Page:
Organizations must consider whether investments in applications and technology that support workforce experiences can be utilized across channels and systems and if they’re built from a cloud-based HCM system. Supporting the “engage to provide” process is significantly different than traditional employee experience processes. The right HCM technology includes a platform and applications to support the portfolio an organization needs to facilitate the enterprise needs for the distributed, and during times of business continuity, virtualized workforce.
Investments should do more than automate HR functions in onboarding or benefits fulfillment. And this is why we assert that through 2023, one-third of organizations will initiate business continuity planning to realign the priority of technology investments required to operate seamlessly in a distributed and virtual manner in customer, product, supply chain and workforce processes.
Smart investment requires an effective assessment of an array of applications and tools. A solid evaluation includes the following questions:
- Do your HCM technologies support the engagement and experience needed for your workforce across channels and systems?
- Do you have the workforce engagement processes to optimize experiences and increase worker satisfaction?
- Are you able to track engagement usage and provide insights to less than ready workers during a pandemic?
- Do you utilize an intelligent virtual agent (IVA) to provide immediate response to workers needs and issues?
- Can you manage your workforce readiness to manage engagement and experience targets?
- Do you have the return-to-work and work-from-home applications required to meet the business continuity requirements?
- Are you able to have digital communications across the workforce in the organization — and in a secured and governed manner?
- Do you have the people analytics about your workforce that represent the spectrum of requirements from readiness to compensation and retention?
- Can you monitor and engage your workforce with experiences that you can measure and methodically improve?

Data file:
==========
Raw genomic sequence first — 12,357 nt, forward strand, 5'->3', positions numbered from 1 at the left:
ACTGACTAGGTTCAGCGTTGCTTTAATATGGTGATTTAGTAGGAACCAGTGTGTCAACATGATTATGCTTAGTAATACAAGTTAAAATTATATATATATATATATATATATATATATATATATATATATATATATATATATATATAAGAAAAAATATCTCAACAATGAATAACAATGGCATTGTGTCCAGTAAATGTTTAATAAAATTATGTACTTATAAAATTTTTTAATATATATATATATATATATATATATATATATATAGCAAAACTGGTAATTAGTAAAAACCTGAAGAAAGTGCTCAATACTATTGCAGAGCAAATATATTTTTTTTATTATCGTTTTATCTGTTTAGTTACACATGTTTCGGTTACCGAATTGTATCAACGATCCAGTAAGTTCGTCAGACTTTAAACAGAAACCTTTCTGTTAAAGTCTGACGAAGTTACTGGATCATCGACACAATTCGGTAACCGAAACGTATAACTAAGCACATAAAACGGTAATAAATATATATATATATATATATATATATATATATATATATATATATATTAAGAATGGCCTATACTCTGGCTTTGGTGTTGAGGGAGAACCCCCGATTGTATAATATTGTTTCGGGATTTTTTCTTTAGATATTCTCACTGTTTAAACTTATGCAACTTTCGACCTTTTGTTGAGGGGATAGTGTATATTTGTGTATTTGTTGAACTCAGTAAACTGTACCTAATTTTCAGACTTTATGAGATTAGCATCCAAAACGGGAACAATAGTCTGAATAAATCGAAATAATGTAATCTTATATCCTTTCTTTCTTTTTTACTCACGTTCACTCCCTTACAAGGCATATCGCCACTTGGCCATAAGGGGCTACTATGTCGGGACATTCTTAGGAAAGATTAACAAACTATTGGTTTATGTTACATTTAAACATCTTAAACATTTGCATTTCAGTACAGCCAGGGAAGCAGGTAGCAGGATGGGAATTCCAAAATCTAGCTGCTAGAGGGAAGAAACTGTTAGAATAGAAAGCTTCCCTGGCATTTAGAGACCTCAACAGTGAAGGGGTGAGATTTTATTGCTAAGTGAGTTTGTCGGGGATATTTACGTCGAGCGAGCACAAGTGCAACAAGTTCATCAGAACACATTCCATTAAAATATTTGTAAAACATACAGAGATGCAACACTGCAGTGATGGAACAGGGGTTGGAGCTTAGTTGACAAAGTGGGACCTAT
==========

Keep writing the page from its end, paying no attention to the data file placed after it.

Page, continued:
- Are you able to collaborate on specific tasks related to work to improve the quality of engagement and effectiveness of the workforce?
- Are you able to assess workforce satisfaction with a VoW program and use feedback to make improvements?
A “no” answer to any of these questions indicates risk that could directly impact an organization’s potential with its workforce. Every organization, no matter the industry, the number of its employees or the size, has an opportunity to significantly improve its workforce experience.
It’s critical that an application enable leaders and managers to adequately plan for and respond to needed changes, from black swan events to meeting typical business continuity obligations. Organizations are unwise to even consider any investments that aren’t mobile-ready and powered with collaboration methods across the workforce. We assert that by 2022, one-third of organizations will determine that their business applications are not suited to support their business continuity needs due to ineffective collaborative and mobile experiences, which are essential to operate seamlessly in a virtual environment. Every organization must ensure it has technology that can operate on a mobile device and in a remote location, including from the couch and home office. Organizations should be ruthless about any operation that impairs the workforce experience. While organizations have spent significant resources and efforts on digital transformation in the form of automation and efficiency improvements, a far more important consideration is whether those investments provide the impact to the work desired and can support a focus on HCM that enables workforce experiences.
Partner with Finance
It’s difficult to overstate the importance of teamwork needed with finance when it comes to HCM and the engagement and retention of an effective workforce. This focus on workforce experience might be managed by the Chief HR Officer (CHRO) and should also be with the COO. Those in this role are tasked with looking at engagement and readiness of the workforce hired to perform roles no matter how small or large. In one way or another this is all related to costs and margins that are part of financial performance. Smart finance organizations have developed workforce models to assess any risk variables that can impact the organization’s ability to retain and optimize productivity of the workforce.
A successful workforce-focused organization goes further, embracing collaborative and continuous workforce planning for all aspects of their workforce, including recruiting, compensation, benchmarking, retention, as well as the recognition in potential bonuses, incentives and rewards for those who are responsible for contributing to health and performance. A focus on HCM and workforce experience is the foundation of both finance and operational leadership, but the “softer side” of the relationship with the workforce is just as important for ensuring business continuity and worker relationships.
The CFO and finance leadership need to actively support working closely with those who manage workforce relationships to examine potential investments that engage and improve the worker experience. Success requires engagement, not just fulfilling and responded to the requests of the workforce with operational efficiency. Similarly, legacy investments into HR and ERP to knit together workforce processes is insufficient, especially when it comes to the engagement and readiness of the workforce. For this reason, we assert that by 2022, one-half of HCM system buyers will consider a new HCM system only if it supports organizational readiness assessments.